LITTLE ROCK, Ark. (AP) -- A federal grand jury indicted a former Arkansas state treasurer on extortion and other charges Wednesday after prosecutors allege she accepted more than $36,000 cash from a bond broker to whom she steered state investments.
The indictment comes less than a week after a judge rejected Martha Shoffner's attempt to plead guilty to accepting the money. She is charged with six extortion counts, one attempted extortion count and seven bribe-related charges.
An FBI affidavit filed last month in federal court alleges that the broker — unidentified in court documents — would roll up cash in $6,000 increments and have it delivered to Shoffner's office every six months. At least two of the payments were delivered in a pie box with a pie. The broker "recognized his/her bond business with the state grew because of the payments," the affidavit said.
"We certainly anticipate at trial that we will be able to prove that her actions in steering business to (the broker) were directly related to her receipt of $6,000 payments," U.S. Attorney Chris Thyer told reporters.
Chuck Banks, Shoffner's attorney, did not immediately return a call Wednesday afternoon.
Shoffner was arrested at her Newport home May 18 after the FBI said it caught her on tape accepting a $6,000 payment from the broker, who hasn't been identified.
Shoffner, 68, had initially been charged with one count of attempt and conspiracy to commit extortion under color of official right under the Hobbs Act, a federal law often used to prosecute public officials for accepting bribes. Wednesday's indictment expands those to include one count for each of the payments the FBI says Shoffner accepted. Those charges carry maximum penalties of 20 years in prison and up to a $250,000 fine.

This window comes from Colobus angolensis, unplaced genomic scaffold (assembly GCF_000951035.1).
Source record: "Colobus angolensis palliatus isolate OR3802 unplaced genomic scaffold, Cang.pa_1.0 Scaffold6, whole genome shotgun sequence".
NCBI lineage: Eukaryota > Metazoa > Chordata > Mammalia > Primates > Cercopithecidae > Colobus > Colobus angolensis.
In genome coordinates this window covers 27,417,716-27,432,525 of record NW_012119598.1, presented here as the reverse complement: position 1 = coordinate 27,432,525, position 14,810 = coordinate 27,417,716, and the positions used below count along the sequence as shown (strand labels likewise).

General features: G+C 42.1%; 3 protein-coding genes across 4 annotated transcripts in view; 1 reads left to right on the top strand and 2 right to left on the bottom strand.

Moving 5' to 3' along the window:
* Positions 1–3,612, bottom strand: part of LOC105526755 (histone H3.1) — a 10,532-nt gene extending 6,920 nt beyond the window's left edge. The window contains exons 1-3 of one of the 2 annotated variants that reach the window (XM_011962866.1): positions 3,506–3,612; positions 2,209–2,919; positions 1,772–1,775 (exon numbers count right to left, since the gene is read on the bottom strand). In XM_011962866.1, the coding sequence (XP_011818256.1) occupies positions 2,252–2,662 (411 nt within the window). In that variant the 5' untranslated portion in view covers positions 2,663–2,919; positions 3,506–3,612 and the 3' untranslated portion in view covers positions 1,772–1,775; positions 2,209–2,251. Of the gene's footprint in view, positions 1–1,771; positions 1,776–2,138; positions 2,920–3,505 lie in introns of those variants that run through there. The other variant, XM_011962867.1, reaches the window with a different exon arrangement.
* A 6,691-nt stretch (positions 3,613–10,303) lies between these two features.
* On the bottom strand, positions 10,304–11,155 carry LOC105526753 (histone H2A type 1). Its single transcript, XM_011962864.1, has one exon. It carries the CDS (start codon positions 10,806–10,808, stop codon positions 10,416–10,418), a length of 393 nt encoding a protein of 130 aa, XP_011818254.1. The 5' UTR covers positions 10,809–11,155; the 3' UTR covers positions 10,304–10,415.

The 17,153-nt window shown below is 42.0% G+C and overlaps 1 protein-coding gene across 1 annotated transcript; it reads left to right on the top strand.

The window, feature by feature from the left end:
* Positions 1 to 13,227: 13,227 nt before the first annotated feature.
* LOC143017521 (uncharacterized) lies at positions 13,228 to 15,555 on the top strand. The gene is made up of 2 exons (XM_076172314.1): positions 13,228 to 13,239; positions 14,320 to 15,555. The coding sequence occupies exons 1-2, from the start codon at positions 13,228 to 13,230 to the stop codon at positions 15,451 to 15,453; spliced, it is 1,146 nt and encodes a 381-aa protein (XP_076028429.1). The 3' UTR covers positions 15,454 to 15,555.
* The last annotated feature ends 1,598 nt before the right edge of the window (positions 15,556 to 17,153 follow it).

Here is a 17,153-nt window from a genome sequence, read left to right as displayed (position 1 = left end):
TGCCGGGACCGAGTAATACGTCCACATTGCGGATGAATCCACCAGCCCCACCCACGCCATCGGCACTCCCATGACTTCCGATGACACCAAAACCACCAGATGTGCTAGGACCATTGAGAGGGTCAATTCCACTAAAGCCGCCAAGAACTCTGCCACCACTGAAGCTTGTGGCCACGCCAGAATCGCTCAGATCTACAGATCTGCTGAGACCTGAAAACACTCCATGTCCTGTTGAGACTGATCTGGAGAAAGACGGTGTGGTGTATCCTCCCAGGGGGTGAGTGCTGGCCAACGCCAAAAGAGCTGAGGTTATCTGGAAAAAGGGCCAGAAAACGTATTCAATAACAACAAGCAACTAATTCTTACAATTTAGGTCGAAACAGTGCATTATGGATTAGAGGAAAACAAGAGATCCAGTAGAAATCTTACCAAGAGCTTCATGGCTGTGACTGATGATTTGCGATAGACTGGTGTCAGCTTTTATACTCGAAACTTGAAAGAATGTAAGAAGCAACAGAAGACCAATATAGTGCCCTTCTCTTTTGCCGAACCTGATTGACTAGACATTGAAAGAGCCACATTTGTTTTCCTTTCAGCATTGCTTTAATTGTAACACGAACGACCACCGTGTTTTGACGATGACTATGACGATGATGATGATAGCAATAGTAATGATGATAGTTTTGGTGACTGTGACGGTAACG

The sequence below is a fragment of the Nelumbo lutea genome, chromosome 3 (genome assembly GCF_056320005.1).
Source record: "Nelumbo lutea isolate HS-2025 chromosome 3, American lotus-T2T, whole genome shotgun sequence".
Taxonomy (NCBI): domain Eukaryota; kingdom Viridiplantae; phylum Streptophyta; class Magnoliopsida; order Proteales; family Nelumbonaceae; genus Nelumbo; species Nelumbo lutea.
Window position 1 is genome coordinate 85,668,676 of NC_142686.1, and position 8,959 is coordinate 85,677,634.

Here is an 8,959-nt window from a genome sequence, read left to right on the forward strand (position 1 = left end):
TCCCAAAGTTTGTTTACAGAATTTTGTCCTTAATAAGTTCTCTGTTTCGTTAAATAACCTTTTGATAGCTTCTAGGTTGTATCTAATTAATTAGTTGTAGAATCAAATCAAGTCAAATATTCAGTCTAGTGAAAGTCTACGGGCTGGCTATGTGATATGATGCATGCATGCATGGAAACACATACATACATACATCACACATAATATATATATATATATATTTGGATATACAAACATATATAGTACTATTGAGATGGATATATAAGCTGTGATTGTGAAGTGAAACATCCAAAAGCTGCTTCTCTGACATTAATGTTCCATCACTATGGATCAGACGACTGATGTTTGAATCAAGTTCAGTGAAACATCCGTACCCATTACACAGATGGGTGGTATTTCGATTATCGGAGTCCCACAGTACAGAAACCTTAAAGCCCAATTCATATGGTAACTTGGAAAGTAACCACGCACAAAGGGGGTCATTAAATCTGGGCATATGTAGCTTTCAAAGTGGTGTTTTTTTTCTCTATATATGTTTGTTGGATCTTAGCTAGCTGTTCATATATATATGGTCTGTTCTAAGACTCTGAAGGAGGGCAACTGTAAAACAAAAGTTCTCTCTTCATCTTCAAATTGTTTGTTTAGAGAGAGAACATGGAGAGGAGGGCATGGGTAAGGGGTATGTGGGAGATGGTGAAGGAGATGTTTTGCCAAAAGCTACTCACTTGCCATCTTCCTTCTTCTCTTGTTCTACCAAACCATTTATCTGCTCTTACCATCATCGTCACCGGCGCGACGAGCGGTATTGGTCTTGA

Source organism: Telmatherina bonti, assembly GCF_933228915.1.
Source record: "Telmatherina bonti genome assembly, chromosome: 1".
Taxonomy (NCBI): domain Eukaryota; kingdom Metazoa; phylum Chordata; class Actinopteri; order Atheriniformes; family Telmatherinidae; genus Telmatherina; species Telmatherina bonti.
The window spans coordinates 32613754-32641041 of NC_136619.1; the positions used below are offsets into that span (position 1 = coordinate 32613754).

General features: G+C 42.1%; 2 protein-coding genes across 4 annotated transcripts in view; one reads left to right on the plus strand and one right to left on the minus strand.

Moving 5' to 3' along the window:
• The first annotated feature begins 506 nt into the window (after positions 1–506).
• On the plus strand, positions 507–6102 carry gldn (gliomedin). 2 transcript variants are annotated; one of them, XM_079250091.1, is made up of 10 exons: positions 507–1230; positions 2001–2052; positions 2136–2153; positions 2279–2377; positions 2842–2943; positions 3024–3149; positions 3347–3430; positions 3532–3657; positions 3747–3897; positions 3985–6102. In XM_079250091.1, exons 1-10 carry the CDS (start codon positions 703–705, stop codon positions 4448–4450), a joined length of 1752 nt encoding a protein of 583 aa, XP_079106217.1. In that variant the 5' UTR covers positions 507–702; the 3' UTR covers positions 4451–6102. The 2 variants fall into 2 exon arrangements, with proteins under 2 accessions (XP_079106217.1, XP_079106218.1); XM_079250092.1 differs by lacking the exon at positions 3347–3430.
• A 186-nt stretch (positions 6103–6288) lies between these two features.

The seven bribery charges cover all of the payments Shoffner received, plus the $6,000 payment the FBI said she accepted in May. The bribery charges carry maximum penalties of 10 years in prison and up to a $250,000 fine.
She was set to plead guilty Friday to a similar bribery charge until she told U.S. District Judge Leon Holmes the payments didn't affect her decisions as treasurer and that she didn't intentionally steer business to the broker.
When Holmes asked Shoffner last week if she accepted payments from the broker, she responded: "Yes, but it was offered. I didn't demand it."
Holmes rejected the plea since she wasn't admitting guilt to all of the elements of the charge.
Thyer said he believed Shoffner's admission in court could be used against her in the trial. Thyer said he expected Shoffner to make her first court appearance in the coming days.
"We do not consider Miss Shoffner a flight risk or a risk to the community, so I doubt very seriously we will seek detention for Miss Shoffner at that hearing," he said.
The payments were made after Shoffner asked the broker for $1,000 a month to pay her rent in Little Rock, according to the affidavit. The document said the broker was granted immunity in exchange for his or her cooperation. Thyer said he expected the broker to testify against Shoffner at her trial.
Legislative auditors last year questioned Shoffner's selling of bonds before they matured, a practice that they said cost the state more than $434,000 worth of earnings.
Shoffner was arrested at her home in Newport after the broker agreed to record the meeting and bring $6,000 in a pie box, according to the affidavit. FBI agents executed a search warrant and found the cash inside a cigarette package in Shoffner's kitchen. Shoffner admitted that she accepted the payments from the broker, the FBI said in its affidavit.
Shoffner, a Democrat, was first elected treasurer in 2006 and won a second term in 2010. Facing pressure from fellow Democrats as well as Republicans who threatened impeachment proceedings if she didn't resign, Shoffner stepped down last month.
Gov. Mike Beebe last week appointed former Legislative Auditor Charles Robinson to serve the remainder of Shoffner's term, which ends in January 2015. Robinson is barred from running for the post next year since he was appointed to it.
Follow Andrew DeMillo on Twitter at www.twitter.com/ademillo